by Eli Lambe
Rich with reference and metaphor, Ali Smith’s Autumn is a triumph. Published incredibly quickly following the chaos of the EU Referendum in June 2016, it fully captures the feelings of isolation, division, and distrust that seems to have characterised the 12 months since. The atmosphere of unreality is masterfully tied together with dream-sequence, ekphrasis, and lies. The principal character, Elisabeth sums it up concisely as an eight year old in 1993: “It’s about history, and being neighbours.”Continue Reading
by Alison Graham
Content warning: mentions violence against women, rape.
Britain has the greatest area of land dedicated to the indefinite detention of human beings in Europe. This is legal.
A former inmate looks at the place in which her back was physically, literally, broken and says don’t give up. Women thread flowers through this border within a border within a border. The border is admitted only by the letters IRC. Green paint flecks cling to the toes of your boots. On a hill do not question whether the people with the kite-fluttering hands can see you.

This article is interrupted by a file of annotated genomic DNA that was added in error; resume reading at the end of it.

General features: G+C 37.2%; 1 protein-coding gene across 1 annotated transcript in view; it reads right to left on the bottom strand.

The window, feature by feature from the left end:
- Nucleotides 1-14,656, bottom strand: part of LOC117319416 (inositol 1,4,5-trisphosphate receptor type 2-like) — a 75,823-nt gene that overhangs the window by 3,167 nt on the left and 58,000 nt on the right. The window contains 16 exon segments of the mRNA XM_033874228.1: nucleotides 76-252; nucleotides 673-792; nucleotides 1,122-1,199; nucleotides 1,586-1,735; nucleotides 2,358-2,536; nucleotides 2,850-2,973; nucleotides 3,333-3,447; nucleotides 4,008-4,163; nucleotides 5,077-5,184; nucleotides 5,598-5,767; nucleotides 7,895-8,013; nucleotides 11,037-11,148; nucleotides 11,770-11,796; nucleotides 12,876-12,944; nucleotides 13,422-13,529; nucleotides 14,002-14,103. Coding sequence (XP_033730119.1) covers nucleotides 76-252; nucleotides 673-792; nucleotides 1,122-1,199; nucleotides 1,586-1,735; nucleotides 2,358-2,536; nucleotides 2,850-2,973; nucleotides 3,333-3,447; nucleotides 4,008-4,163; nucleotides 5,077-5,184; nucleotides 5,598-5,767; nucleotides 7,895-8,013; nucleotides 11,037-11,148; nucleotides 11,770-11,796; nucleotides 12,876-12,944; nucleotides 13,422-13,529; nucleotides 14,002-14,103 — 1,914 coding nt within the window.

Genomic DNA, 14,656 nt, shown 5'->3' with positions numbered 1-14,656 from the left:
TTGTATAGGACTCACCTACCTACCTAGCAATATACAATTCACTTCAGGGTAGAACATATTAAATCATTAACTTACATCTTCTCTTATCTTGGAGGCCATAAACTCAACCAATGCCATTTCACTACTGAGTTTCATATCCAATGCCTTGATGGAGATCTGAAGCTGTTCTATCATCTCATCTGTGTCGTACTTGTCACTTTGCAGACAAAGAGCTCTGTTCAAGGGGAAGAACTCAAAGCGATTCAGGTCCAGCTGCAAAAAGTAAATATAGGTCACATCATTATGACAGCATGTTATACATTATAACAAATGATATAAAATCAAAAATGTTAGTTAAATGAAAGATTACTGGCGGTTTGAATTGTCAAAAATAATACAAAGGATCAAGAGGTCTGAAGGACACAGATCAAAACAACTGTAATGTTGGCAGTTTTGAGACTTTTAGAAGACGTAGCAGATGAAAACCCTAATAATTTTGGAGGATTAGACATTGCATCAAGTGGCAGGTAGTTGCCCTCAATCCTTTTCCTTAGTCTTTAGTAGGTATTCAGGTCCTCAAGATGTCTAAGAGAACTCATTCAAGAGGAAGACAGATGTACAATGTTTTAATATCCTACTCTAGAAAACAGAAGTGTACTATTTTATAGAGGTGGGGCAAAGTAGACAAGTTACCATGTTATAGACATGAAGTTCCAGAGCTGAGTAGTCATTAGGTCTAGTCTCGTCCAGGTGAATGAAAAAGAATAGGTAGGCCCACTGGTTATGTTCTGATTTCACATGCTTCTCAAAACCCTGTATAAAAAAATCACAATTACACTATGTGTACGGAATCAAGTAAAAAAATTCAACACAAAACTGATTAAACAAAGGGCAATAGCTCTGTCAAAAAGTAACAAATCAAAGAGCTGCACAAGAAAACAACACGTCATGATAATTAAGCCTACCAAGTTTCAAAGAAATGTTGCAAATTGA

Is it rare to recall dreams. Where can I find this on gov.uk. If the guards are rapists what does that make the walls. How do you resist the lines you were born the right side of. How do you resist. Can love and hatred happen at the same time, and transform you equally. Are there two kinds of hatred. How about three. How about in the same place, at the same time. And built into the container itself – the beige, the smallness of the windows, the low shade of the roof, the two fields away from the road where no one is living. How are you. Do you need water. Can you read the sign from that window. Is this your first time. When will we deport Theresa. Is there a postcode for here. Have they repainted the fence. Is it really violent to kick it so that it thunders. Who is bringing the smoke flares next time, and in what colour. Do you need water. How do you resist. Is it violence when your window looks over an unreachable place, when that unreachable place is so blooming. Is it when everything is glass and unbreakable. What is the consensus on winding yourself at a border with a child’s party toy to say in a way I make noise therefore you are. Are there two kinds of hatred. How about four. How about one for each piece of sand on a beach in southeast Europe. Do you need water. Is this your first time. Is it violent. When this is all over, will people laugh at the theory of lying flowers on a has-been border, as if it were a wrist.